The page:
The digital journey continues at Avio Aero’s industrial facilities, thanks to the collaboration efforts by digital teams and manufacturing specialists.
The four new “unmanned and digital” production lines for the CFM LEAP turbine cases at Avio Aero’s Brindisi site are just the first step in the digital journey for Avio Aero’s industrial facilities.
The previous experience with Smart Shop – a tool built on GE’s cloud platform, Predix, which makes real-time diagnostics on every production line or cell possible – has facilitated progress on the concept of the Internet of Things (IoT).
In practice, this tool – developed from the model by Baker Hughes, a GE Company – allows workers to handle the typical complexities of manufacturing diversification.
Smart Shop is currently in a phase of extension and enlargement, which will also make it more flexible and capable of adapting itself to the specific needs of different factories, possessing the possibility of managing differing schedules and working hours but based on a shared logic: interconnection and dialogue between machines.
“The principal concept is that any piece of machinery equipped with mathematical control systems can be given the possibility of transmitting certain data to the company network”, explains one of the project managers, Giulio Marino, GE OMLP program engineer.
“What we have done over these last months is create communication channels between machinery and network, so that this data can be reused”, explains Giulio.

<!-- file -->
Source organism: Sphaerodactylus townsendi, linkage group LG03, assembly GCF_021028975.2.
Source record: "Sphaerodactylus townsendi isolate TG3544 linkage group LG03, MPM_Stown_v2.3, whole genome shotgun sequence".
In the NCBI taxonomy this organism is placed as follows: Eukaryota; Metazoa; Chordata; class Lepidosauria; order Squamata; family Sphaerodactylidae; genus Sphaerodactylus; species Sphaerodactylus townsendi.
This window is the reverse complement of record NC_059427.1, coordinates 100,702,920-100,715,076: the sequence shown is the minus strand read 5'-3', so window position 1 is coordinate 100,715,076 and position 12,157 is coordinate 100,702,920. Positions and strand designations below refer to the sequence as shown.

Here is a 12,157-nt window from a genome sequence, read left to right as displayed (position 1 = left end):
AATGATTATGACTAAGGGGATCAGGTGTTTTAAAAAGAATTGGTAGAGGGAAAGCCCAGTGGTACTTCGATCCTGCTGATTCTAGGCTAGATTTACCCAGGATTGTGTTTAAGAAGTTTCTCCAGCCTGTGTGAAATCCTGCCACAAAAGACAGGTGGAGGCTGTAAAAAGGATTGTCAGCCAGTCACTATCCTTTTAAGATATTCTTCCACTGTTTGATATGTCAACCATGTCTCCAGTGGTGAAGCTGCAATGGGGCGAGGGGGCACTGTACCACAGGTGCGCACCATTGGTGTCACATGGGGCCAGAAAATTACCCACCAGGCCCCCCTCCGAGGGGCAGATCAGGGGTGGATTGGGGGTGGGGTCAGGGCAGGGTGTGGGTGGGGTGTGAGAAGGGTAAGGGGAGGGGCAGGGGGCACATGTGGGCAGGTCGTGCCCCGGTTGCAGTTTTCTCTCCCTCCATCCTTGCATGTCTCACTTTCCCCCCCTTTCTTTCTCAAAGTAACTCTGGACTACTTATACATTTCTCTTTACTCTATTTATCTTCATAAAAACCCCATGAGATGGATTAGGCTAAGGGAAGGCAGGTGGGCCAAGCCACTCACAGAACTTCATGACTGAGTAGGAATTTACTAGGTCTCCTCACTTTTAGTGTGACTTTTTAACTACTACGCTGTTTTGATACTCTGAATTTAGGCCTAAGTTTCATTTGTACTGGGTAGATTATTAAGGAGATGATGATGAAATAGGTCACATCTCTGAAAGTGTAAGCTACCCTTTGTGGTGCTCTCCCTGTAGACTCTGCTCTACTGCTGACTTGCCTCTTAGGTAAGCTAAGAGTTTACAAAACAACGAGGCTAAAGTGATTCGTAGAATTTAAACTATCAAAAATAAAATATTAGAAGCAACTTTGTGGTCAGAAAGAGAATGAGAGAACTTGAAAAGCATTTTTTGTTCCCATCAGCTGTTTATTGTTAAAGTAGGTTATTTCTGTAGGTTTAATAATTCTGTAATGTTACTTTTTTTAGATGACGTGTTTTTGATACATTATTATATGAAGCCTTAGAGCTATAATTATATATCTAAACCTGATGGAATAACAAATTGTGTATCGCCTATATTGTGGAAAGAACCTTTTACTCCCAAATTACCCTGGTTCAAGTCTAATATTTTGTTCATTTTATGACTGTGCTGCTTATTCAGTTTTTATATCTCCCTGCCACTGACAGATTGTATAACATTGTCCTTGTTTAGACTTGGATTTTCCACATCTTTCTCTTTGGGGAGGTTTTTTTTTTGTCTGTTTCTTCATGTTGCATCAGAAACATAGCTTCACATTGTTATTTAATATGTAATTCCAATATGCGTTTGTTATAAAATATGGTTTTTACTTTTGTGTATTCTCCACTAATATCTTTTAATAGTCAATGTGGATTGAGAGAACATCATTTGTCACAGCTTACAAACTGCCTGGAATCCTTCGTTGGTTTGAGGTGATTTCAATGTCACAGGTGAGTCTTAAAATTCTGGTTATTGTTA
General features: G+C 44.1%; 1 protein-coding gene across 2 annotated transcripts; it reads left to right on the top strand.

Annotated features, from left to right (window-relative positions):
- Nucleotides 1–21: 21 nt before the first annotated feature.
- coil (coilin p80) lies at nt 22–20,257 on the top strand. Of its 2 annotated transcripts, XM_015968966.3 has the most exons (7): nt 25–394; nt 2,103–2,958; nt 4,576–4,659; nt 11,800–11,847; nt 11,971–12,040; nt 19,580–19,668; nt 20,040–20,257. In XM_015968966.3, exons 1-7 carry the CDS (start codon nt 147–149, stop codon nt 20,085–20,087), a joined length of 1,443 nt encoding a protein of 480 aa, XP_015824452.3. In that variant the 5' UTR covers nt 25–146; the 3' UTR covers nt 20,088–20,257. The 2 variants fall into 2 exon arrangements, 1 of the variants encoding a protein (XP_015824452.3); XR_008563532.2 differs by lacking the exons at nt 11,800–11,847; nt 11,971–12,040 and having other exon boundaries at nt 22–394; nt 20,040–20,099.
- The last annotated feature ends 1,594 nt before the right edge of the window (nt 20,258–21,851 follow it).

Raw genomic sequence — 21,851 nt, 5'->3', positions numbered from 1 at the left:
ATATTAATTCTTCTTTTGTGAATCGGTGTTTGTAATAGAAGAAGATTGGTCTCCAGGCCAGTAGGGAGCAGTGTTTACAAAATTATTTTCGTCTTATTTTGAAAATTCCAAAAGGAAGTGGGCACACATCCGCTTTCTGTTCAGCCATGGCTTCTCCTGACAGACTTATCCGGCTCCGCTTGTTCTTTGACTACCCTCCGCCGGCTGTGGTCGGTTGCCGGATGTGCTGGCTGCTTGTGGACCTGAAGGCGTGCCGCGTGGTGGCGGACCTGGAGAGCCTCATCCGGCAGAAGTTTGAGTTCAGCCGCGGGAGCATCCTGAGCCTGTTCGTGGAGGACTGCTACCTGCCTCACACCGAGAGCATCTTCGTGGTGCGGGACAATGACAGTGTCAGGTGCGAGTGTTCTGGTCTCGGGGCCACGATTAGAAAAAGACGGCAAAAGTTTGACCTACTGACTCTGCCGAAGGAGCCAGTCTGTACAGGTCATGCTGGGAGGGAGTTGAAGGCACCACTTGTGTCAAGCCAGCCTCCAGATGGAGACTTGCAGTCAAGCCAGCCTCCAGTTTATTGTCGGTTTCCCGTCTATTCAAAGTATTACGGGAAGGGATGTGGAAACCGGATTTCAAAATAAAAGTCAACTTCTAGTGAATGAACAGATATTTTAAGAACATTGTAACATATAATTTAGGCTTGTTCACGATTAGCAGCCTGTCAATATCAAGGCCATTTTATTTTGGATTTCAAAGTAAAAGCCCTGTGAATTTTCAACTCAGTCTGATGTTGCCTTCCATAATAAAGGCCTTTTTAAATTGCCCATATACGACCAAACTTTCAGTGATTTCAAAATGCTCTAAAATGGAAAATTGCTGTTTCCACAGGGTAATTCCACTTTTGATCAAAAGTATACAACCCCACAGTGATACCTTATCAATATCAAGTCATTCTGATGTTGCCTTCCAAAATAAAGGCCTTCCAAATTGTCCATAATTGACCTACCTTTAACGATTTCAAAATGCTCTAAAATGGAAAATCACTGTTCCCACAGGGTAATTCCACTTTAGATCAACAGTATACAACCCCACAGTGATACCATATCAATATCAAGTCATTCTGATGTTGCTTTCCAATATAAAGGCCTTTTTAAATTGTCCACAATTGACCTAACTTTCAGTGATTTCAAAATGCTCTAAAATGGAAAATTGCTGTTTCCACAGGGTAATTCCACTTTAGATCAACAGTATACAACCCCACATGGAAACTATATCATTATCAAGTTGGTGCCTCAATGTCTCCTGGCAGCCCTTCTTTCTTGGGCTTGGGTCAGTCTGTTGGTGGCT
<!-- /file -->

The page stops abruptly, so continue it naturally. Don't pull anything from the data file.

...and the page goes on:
Now, both Avio Aero’s Rivalta and Pomigliano d’Arco plants have Smart Shop applications, which currently operate on 25 machinery units. And by mid-2018, machines at the Bielsko Biala plant in Poland will also be connected to the system.
Meanwhile, the more this mission expands the more challenging it becomes. Each time new lines, new machinery or new plants are added, specialists are required to study the different equipment characteristics and architectures to harmonize them and allow them to communicate between each other.
GE Aviation facilities in the US – in Lynn (Massachusetts), Evendale (Ohio) and Asheville (North Carolina) – use a specific IoT communication standard which allows their machinery to have a “dialogue” with one another. As a result, Avio Aero teams are not only studying this language, they are also collaborating with these teams to build a shared technological skeleton for machines that will allow information-sharing between manufacturing lines, while also enabling data gathering and analysis between in-plant machinery with different languages.